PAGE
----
There was a mosque constructed on this site in around the ninth century, with a new Christian church built in the mid-thirteenth century, although it wasn’t completed until the sixteenth century. The church was the location of King James II of Majorca’s coronation in 1276 and it’s thought that it might be where Ramon Llull was christened in 1232.
The organ and rose window. It was possible to get quite close to that rose window by visiting the church’s terraces.
This reredo dates from the early fifteenth century and I thought that it was one of the highlights of the church’s collection. The figures are St. John the Evangelist, St. Lucia of Siracusa (there’s an island named after her), St. Barbara of Asia Minor and St. Blasius of Armenia. The chapel that this is now located in was once a family tomb, but unfortunately for that family, the church decided to change its use.
The church’s altar.
The baptistry and the font was moved about quite a bit whilst they were constructing the church, before it ended up here in 1910.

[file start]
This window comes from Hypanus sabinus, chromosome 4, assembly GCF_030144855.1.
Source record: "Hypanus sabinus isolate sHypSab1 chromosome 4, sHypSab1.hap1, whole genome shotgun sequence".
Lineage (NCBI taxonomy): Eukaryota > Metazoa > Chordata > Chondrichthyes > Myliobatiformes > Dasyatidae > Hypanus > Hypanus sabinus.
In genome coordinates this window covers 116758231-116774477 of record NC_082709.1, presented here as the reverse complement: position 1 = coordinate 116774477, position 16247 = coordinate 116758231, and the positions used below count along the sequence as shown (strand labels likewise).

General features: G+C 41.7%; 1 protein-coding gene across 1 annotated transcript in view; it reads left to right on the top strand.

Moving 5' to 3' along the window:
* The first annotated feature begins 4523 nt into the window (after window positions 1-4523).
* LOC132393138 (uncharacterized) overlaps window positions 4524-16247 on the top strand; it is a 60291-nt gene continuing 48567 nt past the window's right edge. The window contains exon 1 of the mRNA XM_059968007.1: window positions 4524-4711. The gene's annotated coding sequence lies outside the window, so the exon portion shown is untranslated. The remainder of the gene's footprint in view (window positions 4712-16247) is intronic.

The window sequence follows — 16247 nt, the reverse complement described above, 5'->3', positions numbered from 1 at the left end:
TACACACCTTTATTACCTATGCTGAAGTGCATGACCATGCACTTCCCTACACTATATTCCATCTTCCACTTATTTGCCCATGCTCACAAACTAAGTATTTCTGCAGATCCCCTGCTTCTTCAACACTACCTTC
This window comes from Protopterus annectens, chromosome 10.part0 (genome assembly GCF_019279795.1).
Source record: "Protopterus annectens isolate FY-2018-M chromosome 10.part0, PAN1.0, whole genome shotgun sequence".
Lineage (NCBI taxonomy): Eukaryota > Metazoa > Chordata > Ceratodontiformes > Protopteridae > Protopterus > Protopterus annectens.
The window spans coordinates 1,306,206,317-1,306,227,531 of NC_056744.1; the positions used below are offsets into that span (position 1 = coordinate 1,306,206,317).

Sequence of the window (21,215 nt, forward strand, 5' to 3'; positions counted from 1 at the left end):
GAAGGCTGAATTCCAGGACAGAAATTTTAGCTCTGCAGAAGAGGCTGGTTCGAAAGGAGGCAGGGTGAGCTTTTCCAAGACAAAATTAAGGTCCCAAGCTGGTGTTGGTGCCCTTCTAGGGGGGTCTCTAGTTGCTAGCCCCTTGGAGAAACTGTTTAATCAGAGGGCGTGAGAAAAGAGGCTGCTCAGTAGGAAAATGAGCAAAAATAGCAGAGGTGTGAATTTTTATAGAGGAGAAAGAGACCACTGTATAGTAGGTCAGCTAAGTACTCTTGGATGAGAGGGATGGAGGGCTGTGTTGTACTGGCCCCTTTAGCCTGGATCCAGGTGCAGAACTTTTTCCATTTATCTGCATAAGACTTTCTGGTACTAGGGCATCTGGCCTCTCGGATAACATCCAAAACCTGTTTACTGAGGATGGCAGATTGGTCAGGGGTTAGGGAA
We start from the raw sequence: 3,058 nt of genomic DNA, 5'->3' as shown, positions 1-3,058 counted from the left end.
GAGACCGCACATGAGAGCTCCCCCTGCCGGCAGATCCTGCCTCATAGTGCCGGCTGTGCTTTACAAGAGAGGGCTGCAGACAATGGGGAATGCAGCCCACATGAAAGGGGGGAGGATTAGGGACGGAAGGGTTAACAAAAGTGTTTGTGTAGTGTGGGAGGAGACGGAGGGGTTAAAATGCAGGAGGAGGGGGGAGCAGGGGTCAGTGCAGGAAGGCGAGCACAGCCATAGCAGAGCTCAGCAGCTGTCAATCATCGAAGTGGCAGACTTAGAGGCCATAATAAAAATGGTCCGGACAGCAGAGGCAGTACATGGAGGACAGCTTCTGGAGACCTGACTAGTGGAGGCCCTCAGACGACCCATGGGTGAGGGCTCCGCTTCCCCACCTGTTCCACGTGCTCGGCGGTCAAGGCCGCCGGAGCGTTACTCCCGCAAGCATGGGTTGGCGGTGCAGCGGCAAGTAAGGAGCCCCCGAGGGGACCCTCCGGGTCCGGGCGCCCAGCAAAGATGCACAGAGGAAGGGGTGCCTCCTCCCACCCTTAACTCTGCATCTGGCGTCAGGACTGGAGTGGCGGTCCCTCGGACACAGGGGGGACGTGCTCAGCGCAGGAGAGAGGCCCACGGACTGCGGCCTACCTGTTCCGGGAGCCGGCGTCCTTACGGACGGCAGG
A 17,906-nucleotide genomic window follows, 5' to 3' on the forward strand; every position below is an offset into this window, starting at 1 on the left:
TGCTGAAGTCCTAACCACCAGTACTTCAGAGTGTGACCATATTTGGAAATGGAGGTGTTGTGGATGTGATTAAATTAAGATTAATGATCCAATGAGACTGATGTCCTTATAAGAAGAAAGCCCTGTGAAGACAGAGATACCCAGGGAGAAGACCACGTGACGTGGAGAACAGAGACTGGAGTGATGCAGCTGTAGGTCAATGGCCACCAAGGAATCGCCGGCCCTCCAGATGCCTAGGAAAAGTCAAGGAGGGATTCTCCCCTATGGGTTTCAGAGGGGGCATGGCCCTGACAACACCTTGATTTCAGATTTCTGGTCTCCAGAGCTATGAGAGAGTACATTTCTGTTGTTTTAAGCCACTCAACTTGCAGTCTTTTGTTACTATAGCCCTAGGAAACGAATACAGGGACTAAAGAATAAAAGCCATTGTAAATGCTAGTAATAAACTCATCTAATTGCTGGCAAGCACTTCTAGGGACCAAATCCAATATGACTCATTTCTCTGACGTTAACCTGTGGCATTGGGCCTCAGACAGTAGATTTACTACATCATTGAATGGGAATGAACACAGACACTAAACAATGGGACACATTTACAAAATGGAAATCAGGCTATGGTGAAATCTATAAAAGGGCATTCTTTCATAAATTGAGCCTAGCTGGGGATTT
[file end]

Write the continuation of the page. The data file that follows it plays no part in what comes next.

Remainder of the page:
The church wasn’t doing a brilliant job at welcoming visitors and I was fortunate I arrived when I did. I was welcomed by a friendly lady who gave me directions to the terraces and seemed genuinely helpful. She was replaced by someone rather more grumpy who wanted to close the church, although I admit I wasn’t rushed out. He was being quite direct with visitors who came in to look around and didn’t know that they couldn’t, with no help offered as to when they could visit. I sometimes wonder about churches like this, their whole premise is based around welcoming people…..